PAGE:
What Is an "Honorary" Award? Print
By James V. Schall, S.J.   
Tuesday, 15 May 2012

Each year, controversy arises about the honorary awards that universities give to individuals judged worthy to receive them on the basis of a criterion of excellence. Scenes of students or faculty sitting with backs to invited speakers abound. Yet no one can logically “honor” himself. It is something for others to do. The failure to honor what is worthy usually falls into the category of envy.

Essential to an award of honor is that it need not be granted. The award transcends justice. It is not a duty but an overflow. We might sympathize with the man who runs last in the 100-meter dash, but we give the medal to the winner. Honors have the connotation of an accomplishment that is worthy of praise.

The problem with honors arises when someone is worthy in one category of life but not in another. We may try to keep these things separate. A good artist may be a very dissolute person in other respects. This situation makes it delicate to distinguish between the reward and the life of the artist.

I bring these things up in the context of the invitation of the HHS Secretary, Kathleen Sebelius, to one of the many graduation ceremonies here at Georgetown. We are assured that hers is not an invitation to give a “formal” commencement address. We have some twenty or thirty different ceremonies, most of which have their own speaker or ceremony. This array includes colleges, institutes, programs, professional and graduate schools, no one knows what all.

The invitation to Mrs. Sebelius is pictured by the university publicity office as one of rather minor significance, in the Public Policy Institute. I am sure this comes as news to the HHS secretary. It is an honors program, an awards ceremony, not a graduation. What difference this makes is not exactly clear. Fine distinctions abound. In any case, an address is to be delivered.

Now, no one is naïve enough to think that more attention will be paid to some other speaker this year than to the HHS secretary. It is a perfect public relations or newsworthy set-up. A bureaucrat, speaking at a Catholic university, has proposed, in effect, shutting down most Catholic charitable and educational organizations unless they agree to support programs that are contrary to reason and faith.

She speaks presumably in support of her position, a position specifically rejected by the nation’s bishops as contrary to our tradition of liberty and religious autonomy. It’s man bites dog. No reporter worth his salt would miss it. “FEDERAL OFFICIAL DEFINES RELIGION IN HONORARY ADDRESS.” We can see it now.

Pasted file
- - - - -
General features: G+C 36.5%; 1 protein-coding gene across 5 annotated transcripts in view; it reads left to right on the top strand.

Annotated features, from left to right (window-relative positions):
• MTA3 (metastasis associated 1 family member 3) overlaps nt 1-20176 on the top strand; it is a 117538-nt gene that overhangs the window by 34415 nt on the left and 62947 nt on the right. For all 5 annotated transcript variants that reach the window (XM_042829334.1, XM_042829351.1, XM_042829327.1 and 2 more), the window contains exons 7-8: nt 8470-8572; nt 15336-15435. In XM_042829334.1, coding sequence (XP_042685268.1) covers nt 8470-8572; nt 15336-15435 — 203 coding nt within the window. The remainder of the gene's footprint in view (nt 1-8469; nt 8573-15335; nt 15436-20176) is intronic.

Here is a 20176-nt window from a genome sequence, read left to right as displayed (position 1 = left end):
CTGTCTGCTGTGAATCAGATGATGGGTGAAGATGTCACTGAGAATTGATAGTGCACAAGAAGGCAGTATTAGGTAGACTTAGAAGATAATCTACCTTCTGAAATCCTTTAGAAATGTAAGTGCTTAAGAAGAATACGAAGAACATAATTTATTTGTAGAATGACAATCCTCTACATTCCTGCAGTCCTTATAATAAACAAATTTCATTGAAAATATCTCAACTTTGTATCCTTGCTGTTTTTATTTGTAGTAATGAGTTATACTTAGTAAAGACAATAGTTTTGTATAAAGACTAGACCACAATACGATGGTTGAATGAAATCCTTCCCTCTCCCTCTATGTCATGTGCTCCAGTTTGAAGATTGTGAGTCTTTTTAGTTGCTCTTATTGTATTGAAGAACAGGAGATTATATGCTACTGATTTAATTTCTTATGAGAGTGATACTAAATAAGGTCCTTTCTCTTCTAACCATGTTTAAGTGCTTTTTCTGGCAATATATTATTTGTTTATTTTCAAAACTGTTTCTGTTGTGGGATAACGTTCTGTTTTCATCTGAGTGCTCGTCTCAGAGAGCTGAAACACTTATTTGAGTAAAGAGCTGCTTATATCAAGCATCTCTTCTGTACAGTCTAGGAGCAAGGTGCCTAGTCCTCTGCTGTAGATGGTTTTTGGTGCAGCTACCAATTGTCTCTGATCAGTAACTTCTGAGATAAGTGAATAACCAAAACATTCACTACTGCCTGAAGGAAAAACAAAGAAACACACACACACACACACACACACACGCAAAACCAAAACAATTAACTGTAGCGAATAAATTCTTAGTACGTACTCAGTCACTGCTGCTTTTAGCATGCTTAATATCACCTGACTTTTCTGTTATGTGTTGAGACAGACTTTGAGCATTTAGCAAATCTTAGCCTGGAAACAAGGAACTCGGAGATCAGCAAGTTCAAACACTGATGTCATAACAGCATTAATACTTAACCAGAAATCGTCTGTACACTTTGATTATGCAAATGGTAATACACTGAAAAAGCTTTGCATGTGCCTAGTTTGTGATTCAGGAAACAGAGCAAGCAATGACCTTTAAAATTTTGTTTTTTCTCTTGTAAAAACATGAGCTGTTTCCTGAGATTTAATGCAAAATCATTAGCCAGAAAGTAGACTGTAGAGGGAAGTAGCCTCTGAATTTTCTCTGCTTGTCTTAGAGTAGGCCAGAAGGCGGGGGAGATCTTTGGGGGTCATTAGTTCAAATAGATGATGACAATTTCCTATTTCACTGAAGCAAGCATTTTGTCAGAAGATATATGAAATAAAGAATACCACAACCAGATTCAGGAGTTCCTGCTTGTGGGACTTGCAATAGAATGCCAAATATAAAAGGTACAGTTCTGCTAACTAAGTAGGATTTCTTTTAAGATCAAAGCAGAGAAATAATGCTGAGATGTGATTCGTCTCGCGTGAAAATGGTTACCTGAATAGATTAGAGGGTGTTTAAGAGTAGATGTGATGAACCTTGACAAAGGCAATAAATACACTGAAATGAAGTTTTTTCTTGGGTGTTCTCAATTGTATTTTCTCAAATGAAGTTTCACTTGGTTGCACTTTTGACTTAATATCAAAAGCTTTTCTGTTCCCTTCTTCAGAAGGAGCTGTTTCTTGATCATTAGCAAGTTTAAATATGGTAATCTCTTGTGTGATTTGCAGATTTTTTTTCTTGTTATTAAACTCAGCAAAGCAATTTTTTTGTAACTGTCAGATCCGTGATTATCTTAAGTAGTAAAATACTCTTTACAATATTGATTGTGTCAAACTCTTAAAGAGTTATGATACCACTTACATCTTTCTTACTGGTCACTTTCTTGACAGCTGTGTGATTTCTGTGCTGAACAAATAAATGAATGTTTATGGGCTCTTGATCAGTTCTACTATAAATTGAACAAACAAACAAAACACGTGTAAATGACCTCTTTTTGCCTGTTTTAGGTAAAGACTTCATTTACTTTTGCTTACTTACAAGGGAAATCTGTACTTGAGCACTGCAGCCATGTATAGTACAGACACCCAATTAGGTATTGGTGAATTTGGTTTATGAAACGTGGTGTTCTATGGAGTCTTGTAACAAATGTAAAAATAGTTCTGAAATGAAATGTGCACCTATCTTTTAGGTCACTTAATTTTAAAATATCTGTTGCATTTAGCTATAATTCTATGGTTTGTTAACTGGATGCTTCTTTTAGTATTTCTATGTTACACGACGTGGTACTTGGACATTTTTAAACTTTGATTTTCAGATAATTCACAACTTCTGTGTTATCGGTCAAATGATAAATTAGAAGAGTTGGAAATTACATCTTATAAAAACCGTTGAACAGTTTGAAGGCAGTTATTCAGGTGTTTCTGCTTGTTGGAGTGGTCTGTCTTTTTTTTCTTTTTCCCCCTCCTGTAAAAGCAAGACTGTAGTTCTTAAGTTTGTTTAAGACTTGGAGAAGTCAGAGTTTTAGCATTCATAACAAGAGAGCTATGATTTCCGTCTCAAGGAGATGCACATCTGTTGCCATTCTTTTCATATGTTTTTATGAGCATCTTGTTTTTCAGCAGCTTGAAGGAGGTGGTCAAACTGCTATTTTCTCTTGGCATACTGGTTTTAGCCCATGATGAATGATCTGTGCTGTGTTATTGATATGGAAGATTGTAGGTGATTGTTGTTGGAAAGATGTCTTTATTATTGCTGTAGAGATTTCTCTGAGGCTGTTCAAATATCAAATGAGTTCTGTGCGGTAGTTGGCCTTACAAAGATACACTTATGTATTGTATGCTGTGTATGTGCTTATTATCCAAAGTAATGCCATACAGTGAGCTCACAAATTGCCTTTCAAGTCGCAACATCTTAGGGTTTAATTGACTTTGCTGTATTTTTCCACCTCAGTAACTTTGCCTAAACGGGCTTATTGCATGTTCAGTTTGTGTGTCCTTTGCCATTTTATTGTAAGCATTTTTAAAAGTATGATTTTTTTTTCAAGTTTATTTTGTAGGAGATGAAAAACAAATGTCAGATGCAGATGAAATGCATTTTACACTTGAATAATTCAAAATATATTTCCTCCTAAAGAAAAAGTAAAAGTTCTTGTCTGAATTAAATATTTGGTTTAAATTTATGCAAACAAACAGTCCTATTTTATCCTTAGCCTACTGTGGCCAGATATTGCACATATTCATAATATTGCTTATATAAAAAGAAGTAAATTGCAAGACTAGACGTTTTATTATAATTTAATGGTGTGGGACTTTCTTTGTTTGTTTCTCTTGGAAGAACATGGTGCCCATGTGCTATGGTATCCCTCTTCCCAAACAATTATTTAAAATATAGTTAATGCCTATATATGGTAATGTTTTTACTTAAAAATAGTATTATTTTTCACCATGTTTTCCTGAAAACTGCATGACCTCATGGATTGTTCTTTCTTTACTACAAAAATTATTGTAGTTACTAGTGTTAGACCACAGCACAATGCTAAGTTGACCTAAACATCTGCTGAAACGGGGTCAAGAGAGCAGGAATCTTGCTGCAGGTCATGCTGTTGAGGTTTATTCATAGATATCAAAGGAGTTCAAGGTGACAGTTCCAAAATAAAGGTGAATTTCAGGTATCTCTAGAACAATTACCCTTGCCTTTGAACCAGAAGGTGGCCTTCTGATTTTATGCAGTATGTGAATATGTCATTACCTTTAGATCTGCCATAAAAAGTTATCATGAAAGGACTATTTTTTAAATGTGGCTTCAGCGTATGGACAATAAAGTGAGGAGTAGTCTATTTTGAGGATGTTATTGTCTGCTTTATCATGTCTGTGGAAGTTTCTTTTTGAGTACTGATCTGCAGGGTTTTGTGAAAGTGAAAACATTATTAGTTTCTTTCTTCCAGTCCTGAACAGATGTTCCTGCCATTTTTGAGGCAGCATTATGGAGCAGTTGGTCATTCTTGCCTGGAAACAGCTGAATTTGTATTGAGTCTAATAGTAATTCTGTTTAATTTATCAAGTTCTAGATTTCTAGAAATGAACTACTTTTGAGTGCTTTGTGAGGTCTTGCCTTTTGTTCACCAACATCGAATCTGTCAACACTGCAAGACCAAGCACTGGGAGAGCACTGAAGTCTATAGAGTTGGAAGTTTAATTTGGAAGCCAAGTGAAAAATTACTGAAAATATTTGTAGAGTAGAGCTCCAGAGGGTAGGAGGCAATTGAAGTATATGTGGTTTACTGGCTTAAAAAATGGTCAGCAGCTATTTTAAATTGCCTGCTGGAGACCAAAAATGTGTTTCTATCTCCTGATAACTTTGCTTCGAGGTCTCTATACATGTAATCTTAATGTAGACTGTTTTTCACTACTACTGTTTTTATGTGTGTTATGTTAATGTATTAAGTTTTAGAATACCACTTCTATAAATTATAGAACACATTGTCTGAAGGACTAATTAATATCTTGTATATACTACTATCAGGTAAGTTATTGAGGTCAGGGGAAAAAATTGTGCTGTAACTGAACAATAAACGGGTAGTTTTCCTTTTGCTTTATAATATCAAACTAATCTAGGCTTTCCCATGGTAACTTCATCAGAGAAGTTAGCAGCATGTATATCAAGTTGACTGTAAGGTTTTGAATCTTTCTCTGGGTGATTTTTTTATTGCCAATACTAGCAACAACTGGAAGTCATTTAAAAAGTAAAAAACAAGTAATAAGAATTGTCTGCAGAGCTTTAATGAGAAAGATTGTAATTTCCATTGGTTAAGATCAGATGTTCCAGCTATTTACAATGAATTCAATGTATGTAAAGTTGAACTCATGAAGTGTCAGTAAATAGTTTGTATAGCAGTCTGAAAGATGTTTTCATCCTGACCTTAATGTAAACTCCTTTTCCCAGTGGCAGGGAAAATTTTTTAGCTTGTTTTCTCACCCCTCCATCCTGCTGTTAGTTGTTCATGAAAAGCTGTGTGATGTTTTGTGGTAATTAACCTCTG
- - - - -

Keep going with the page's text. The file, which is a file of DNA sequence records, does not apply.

Georgetown admires her.

The rule of thumb in these matters is: “Tell me who you honor and I will tell you what you are.” Honors do not have to be given. They mean nothing unless they are freely given. When given, they signify agreement, distinction.

A university might well invite to its halls someone to lecture who denies everything the university stands for. But this invitation would not be offered as an “honor.” Both the speaker and the audience would know the conflicting nature of the address. There might be debate, questioning, and controversy. But neither the listeners nor the speaker would think that anyone was being honored except in the sense that the invited representative really knew the matter at controversy.

An honor does not come from the side of the honoree. The latter is surprised and pleased to learn that his deeds or works have been recognized by some institution. To receive such an invitation is taken as recognition of one’s accomplishment or worth. No one invites his enemy to be honored for so skillfully undermining one’s own status or stature. One must assume that whoever invited the person to be honored found grounds for agreement or praise.

No one honors those who undermine the fundamentals of civilization. The foundation of our civilization is the Socratic “It is never right to do wrong.” In effect, this doing wrong is what the government through the HHS secretary is asking us to do.

One can hardly blame the person being honored for thinking the he is worthy of the honor to be conferred. He may be modest about it, but he knows that the award was designed to acknowledge or approve or praise his unique accomplishment. Moreover, he only accepts the honor if he thinks it is sincerely given by those who are worthy judges of excellence and worthiness.

An institution awards the HHS secretary high honors because it admires her. She has every right to think that such an offer comes to her in this spirit. If her views are radically disagreed with, she would expect not to be invited.

Tell me who you honor and I will tell you what you are.

 
James V. Schall, S.J., a professor at Georgetown University, is one of the most prolific Catholic writers in America. His most recent books are The Mind That Is Catholic and The Modern Age.
 
 
The Catholic Thing is a forum for intelligent Catholic commentary. Opinions expressed by writers are solely their own.
 
 

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